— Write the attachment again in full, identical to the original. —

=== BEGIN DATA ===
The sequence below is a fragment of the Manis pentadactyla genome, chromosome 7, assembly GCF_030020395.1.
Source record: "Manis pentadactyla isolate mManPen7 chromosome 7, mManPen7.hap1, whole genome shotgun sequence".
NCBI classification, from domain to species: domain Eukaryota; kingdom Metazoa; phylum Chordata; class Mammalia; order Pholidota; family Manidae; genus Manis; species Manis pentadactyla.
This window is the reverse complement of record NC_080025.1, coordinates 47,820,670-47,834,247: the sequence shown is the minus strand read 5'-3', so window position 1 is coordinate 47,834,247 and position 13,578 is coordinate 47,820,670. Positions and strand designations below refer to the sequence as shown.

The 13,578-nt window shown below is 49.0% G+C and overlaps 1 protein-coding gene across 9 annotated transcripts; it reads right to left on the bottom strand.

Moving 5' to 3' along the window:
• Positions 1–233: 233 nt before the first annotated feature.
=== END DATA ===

The sequence below is a fragment of the Manis pentadactyla genome, chromosome 7, assembly GCF_030020395.1.
Source record: "Manis pentadactyla isolate mManPen7 chromosome 7, mManPen7.hap1, whole genome shotgun sequence".
NCBI classification, from domain to species: domain Eukaryota; kingdom Metazoa; phylum Chordata; class Mammalia; order Pholidota; family Manidae; genus Manis; species Manis pentadactyla.
This window is the reverse complement of record NC_080025.1, coordinates 47,820,670-47,834,247: the sequence shown is the minus strand read 5'-3', so window position 1 is coordinate 47,834,247 and position 13,578 is coordinate 47,820,670. Positions and strand designations below refer to the sequence as shown.

The 13,578-nt window shown below is 49.0% G+C and overlaps 1 protein-coding gene across 9 annotated transcripts; it reads right to left on the bottom strand.

Moving 5' to 3' along the window:
• Positions 1–233: 233 nt before the first annotated feature.